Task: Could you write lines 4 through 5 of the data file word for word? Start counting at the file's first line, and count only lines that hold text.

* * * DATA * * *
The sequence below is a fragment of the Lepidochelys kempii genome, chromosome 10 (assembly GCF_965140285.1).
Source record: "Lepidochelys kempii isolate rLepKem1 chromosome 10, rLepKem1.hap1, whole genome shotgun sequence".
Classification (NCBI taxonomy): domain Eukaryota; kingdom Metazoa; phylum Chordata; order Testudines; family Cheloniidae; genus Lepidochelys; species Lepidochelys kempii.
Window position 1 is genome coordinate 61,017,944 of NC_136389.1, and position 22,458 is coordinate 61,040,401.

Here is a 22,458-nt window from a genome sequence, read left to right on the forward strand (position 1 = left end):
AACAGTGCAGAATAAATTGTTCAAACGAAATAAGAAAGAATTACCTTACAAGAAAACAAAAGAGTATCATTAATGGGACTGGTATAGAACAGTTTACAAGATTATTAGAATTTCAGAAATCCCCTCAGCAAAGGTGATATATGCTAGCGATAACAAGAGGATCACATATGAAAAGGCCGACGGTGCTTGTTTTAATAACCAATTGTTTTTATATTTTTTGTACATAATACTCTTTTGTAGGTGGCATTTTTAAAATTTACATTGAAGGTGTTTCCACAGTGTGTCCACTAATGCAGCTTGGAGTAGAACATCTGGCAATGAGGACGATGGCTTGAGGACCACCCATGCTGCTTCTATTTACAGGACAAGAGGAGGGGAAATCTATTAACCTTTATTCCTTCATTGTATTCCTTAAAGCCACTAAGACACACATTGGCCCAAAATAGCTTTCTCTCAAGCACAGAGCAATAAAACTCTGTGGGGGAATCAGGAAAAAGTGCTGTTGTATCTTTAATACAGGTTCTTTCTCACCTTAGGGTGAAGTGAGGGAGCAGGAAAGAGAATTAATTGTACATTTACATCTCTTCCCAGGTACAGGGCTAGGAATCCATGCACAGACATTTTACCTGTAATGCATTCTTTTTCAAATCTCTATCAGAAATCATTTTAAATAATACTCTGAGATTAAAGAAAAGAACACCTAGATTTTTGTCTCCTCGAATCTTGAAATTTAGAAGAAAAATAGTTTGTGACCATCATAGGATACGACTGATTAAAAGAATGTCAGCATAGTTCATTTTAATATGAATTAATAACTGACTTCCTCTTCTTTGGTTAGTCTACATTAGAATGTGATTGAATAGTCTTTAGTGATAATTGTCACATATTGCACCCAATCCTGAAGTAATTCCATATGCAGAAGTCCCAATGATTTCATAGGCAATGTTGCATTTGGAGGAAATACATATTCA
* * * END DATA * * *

Window position 1 is genome coordinate 61,017,944 of NC_136389.1, and position 22,458 is coordinate 61,040,401.

Here is a 22,458-nt window from a genome sequence, read left to right on the forward strand (position 1 = left end):